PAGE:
As he found the ground slipping under him, he tried some rearguard action, taking on Vanniyar leader Ramadoss, till then his ally of sorts and who waxed eloquent of a rainbow coalition a la Kanshi Ram’s. He too reverted to become blatantly casteist when his political fortunes started dipping.  By changing tack, the VCK leader could be said to have contained the damage a little, but not much.

In 2016 polls, he was also part of a third front comprising the Left and the mercurial Tamil nationalist Vaiko’s MDMK, but it too failed to click.

But his relentless quest for acceptability continues, only this time he is looking longingly towards Rajinikanth. Whether his community gains anything or not, at least he can manage to retain some stature.

Krishnasamy of PT had had some grounding in Marxism during his college days, and he used to flaunt it occasionally in the beginning. As mentioned earlier, he wanted to be known as the leader of all Dalits in the state and won’t even acknowledge Thiruma as of any consequence at that juncture.

Over time as the tenuousness of his hold on the Dalit population became clear and other political parties began to give him a wide berth, Krishnasamy turned into a Pallar leader, pure and simple, ignoring other Dalit sects. So much so, he opposes inner reservation for the more disadvantaged, like the Arundhatiyar (cobblers and manual scavengers essentially). He has also said he will take out rallies demanding that his sect be taken out of the SC list.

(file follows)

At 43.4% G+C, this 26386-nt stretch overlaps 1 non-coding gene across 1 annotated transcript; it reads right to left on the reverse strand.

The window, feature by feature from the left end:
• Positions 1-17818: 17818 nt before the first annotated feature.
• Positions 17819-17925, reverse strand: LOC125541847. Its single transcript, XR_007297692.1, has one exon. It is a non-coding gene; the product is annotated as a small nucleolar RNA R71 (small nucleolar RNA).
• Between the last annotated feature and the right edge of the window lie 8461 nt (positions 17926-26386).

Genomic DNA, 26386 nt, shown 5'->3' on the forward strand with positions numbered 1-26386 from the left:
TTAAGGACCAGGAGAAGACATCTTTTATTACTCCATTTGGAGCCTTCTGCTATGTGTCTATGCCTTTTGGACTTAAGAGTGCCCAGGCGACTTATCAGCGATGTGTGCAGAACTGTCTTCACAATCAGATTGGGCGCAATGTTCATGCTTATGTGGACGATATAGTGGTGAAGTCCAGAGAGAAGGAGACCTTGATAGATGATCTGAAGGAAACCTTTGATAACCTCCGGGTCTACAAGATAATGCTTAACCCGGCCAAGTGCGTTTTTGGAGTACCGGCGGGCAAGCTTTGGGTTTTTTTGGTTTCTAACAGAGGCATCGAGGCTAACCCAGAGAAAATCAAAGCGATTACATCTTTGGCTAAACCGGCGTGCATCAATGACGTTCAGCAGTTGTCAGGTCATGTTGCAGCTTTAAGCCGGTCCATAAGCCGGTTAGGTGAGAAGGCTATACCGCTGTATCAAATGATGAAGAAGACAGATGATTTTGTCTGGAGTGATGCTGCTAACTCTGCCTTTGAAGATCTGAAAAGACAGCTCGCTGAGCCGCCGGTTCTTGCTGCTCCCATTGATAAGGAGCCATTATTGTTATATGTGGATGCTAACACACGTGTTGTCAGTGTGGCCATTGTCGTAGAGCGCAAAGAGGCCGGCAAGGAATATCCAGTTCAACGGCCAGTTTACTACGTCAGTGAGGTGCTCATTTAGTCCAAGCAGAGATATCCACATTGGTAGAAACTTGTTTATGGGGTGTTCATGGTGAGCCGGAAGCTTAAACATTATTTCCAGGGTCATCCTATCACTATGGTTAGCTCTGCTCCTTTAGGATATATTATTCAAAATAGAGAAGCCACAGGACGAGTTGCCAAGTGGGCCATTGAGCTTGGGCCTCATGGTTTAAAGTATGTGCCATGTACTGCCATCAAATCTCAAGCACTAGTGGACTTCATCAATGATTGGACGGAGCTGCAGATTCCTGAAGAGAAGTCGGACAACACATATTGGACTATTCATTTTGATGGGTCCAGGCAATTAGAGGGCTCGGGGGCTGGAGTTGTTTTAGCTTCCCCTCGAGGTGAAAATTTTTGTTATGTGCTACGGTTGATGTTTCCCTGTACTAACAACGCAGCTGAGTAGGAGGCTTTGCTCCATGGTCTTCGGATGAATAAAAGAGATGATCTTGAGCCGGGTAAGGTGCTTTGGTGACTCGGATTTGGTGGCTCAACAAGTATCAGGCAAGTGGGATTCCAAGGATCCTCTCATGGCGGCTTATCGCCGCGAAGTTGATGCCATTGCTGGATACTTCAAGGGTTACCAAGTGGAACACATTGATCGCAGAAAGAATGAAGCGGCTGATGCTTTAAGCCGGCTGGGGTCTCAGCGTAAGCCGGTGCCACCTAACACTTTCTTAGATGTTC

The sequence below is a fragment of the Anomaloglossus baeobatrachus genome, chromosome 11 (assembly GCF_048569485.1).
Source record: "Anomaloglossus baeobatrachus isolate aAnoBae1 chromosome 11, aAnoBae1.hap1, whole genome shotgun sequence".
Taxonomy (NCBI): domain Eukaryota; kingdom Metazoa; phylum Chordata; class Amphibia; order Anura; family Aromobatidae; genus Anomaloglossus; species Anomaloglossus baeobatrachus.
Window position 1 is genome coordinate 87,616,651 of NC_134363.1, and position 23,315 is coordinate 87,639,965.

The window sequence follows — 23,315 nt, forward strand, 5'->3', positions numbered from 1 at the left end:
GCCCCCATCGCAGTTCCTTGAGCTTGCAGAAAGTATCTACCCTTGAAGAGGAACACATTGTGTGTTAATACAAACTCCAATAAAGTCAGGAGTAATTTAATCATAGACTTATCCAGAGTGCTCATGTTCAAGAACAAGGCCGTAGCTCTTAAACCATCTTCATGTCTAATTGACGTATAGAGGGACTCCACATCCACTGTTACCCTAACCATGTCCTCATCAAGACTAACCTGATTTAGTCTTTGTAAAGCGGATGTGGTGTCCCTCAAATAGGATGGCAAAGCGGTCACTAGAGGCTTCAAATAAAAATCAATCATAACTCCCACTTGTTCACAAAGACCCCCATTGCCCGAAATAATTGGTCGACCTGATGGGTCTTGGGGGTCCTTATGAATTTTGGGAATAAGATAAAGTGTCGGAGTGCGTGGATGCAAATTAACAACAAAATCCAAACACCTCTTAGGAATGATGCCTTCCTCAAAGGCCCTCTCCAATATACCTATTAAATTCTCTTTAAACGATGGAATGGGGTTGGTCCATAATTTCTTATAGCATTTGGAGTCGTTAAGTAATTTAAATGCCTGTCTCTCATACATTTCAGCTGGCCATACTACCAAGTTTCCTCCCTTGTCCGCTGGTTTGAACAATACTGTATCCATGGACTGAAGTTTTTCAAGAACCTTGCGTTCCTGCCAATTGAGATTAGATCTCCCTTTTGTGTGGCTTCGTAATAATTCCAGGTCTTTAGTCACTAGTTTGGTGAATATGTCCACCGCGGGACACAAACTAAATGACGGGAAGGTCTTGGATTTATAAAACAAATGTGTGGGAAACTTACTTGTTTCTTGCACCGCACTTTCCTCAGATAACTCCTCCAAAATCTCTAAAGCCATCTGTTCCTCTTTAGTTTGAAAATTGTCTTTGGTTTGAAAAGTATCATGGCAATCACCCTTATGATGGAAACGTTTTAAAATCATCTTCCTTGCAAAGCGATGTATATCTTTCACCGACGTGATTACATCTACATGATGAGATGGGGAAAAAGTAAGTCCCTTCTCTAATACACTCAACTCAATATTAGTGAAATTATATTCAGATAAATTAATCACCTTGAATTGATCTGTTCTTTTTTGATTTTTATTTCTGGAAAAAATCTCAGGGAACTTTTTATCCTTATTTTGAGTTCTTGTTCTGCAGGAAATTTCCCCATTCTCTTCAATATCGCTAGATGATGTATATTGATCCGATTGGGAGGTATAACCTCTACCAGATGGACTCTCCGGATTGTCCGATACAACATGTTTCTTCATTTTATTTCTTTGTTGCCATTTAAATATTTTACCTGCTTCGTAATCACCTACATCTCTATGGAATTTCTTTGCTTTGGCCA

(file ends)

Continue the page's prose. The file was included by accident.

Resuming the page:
His relentless efforts to woo the AIADMK came a cropper too. These days, he is going about lauding the “visionary leadership” of Narendra Modi, possibly hoping to become a BJP ally.

With the seeming failure of both Krishnasamy and Thirumavalavan, the Dalit population is back to the situation before their emergence in the late nineties.

In social media networks, Dalit activists could be seen speaking up for any Dalit personality who can have banners erected, wall-posters pasted and can collect small crowds. Even thugs and history-sheeters are hailed. Any non-Dalit raising questions over the integrity of the Dalit leaders is dubbed casteist or arrogant, or both.

There doesn’t seem to be any easy way out. A Bhim army here is unlikely in the near future, and so the Dalits would continue to plod, grateful for any crumbs coming their way. Between them, Krishnasamy and Thirumavalavan could be said to have successfully squelched all militancy in their ranks.

Note: Opinions expressed are author's own.